This post was updated March 19 at 11:27 p.m.
SACRAMENTO — Bryce Alford called it.
“Trying to slow it down sometimes works on us for a little while,” the senior guard said Saturday regarding UCLA’s matchup with Cincinnati. “But I feel like at some point, we start to get stops and then we can run. In the second half of games, we always go on a run at some point.”
That’s exactly what happened Sunday. The No. 3 seed Bruins shook off their lowest-scoring first half of the season to defeat the No. 6 seed Bearcats 79-67, advancing to the Sweet 16 thanks to a scalding offensive performance in the second half.
UCLA, which will next face No. 2 seed Kentucky on Friday, made seven 3-pointers and shot 63.3 percent from the field in the second half after putting up just 30 points in the opening period.
Freshman point guard Lonzo Ball led the way, finishing with 18 points, nine assists – all in the second half – and seven rebounds. He and Alford drilled three 3-pointers each after halftime, and freshman forward T.J. Leaf rebounded from a scoreless first half to add 11 second-half points.
“That’s been our biggest thing all year – I’ve never felt panic in this locker room,” Alford said after the win. “We’re so confident that at some point, we’re going to wear a team down and do what we do.”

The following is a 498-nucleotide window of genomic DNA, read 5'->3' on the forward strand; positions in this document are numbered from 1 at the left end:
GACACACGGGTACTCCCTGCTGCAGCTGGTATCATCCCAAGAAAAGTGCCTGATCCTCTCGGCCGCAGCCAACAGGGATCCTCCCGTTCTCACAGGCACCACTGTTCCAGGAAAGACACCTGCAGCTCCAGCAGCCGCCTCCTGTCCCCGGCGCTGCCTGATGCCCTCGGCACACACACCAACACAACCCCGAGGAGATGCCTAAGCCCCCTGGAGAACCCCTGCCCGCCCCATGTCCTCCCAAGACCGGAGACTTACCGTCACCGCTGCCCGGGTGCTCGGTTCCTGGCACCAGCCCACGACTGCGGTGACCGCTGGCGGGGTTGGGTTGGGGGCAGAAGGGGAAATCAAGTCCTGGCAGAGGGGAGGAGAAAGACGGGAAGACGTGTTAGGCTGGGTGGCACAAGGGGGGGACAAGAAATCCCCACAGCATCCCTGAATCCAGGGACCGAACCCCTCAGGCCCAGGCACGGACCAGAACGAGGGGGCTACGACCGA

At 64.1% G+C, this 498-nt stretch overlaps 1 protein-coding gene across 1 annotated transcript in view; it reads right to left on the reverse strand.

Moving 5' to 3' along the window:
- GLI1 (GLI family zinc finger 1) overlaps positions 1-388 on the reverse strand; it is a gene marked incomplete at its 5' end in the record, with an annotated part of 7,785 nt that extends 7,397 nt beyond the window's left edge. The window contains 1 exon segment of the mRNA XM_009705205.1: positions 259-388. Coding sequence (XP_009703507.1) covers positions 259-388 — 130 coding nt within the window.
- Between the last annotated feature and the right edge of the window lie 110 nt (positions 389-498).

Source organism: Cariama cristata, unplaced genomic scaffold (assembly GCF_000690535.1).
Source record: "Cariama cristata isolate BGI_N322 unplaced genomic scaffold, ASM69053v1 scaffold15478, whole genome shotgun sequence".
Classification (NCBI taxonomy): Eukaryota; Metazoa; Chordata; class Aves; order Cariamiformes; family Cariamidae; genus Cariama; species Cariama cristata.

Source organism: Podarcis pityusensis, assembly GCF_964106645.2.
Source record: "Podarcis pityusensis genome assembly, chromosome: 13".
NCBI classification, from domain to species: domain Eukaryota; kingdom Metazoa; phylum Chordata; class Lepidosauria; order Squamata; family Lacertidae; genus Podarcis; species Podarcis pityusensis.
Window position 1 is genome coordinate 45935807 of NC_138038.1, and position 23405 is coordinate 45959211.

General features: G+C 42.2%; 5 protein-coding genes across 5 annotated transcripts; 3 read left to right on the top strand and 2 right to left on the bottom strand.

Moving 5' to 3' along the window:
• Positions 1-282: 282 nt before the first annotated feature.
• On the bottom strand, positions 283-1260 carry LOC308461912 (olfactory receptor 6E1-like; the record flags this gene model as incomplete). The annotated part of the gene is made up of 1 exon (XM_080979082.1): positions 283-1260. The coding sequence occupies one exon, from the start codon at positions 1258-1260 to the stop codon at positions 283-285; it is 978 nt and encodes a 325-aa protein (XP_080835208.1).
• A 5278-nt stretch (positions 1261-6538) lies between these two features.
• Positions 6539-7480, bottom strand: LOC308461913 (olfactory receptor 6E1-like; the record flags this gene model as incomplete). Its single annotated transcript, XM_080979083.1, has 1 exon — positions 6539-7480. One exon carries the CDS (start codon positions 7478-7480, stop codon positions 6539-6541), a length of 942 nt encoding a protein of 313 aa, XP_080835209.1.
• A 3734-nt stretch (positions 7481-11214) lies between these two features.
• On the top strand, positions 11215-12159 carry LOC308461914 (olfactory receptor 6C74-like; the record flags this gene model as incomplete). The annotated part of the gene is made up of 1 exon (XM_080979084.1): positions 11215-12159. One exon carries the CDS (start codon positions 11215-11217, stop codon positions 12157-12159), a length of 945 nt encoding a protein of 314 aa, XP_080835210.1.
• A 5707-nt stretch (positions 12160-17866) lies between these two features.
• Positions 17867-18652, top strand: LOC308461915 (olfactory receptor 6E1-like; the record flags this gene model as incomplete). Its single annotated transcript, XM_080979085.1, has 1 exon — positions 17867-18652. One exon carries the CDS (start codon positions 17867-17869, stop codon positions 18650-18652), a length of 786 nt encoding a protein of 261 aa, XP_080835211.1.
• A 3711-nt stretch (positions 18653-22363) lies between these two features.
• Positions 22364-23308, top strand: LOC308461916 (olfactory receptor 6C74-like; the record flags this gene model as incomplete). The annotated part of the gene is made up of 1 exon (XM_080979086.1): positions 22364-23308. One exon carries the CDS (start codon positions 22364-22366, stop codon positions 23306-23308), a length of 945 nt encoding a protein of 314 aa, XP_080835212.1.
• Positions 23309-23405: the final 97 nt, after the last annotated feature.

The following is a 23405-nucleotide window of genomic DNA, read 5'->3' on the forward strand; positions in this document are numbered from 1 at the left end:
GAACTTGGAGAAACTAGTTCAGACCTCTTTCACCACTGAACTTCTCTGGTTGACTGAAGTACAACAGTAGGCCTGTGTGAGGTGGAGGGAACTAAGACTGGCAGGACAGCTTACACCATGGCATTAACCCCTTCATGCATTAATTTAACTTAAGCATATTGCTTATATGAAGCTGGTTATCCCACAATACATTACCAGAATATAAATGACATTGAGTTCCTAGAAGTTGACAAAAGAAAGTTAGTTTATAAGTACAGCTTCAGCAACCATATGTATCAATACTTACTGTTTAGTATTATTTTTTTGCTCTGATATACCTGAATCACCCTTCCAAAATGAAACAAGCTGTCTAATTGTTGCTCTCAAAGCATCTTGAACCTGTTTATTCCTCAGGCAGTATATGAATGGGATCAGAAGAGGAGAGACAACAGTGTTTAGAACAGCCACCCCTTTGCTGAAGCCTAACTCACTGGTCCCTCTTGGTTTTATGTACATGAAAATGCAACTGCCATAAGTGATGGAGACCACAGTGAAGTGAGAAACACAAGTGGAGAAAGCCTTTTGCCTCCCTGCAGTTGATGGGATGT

It didn’t take long in the second half for the Bruins to do what they do. They came out of the locker room more active on offense than they had been at any point in the first half.
Alford drilled a 3-pointer within the first 20 seconds of the half. Two possessions later, he found Ball for an open 3-point look, but Ball instead faked the shot and rifled a pass to Leaf for an easy dunk.
It was the first assist of the night for Ball, who would end up with nine, and the first basket of the game for Leaf, who shot 0-for-5 in the first half.
UCLA then began to accelerate, with defense and rebounding spurring its dangerous fast-break game.
The Bearcats misfired on the possession after Leaf’s dunk, and senior guard Isaac Hamilton pushed the ball up-court in transition. He missed on a floater, but 7-foot junior center Thomas Welsh was there to slam home a put-back dunk.
After another Cincinnati miss, Ball tossed a pass ahead to Hamilton, who set his feet in the corner and drilled a 3-pointer.
Cincinnati coach Mick Cronin quickly called a timeout, but UCLA had already taken the lead and grabbed control of the game.
The Bruins held the Bearcats to just 41.2 percent shooting in the latter period.
“I thought our defense was the key to the second half,” said UCLA coach Steve Alford. “When we get stops, we’re a whole different type of offensive team. It takes us to another level.”
That was quite apparent to Cronin, whose team gave up far more than the 61.3 points per game they allowed on average this season.
“They’re probably the best offensive team to play college basketball in a long, long time,” Cronin said. “They’ve got a chance to win the whole thing.”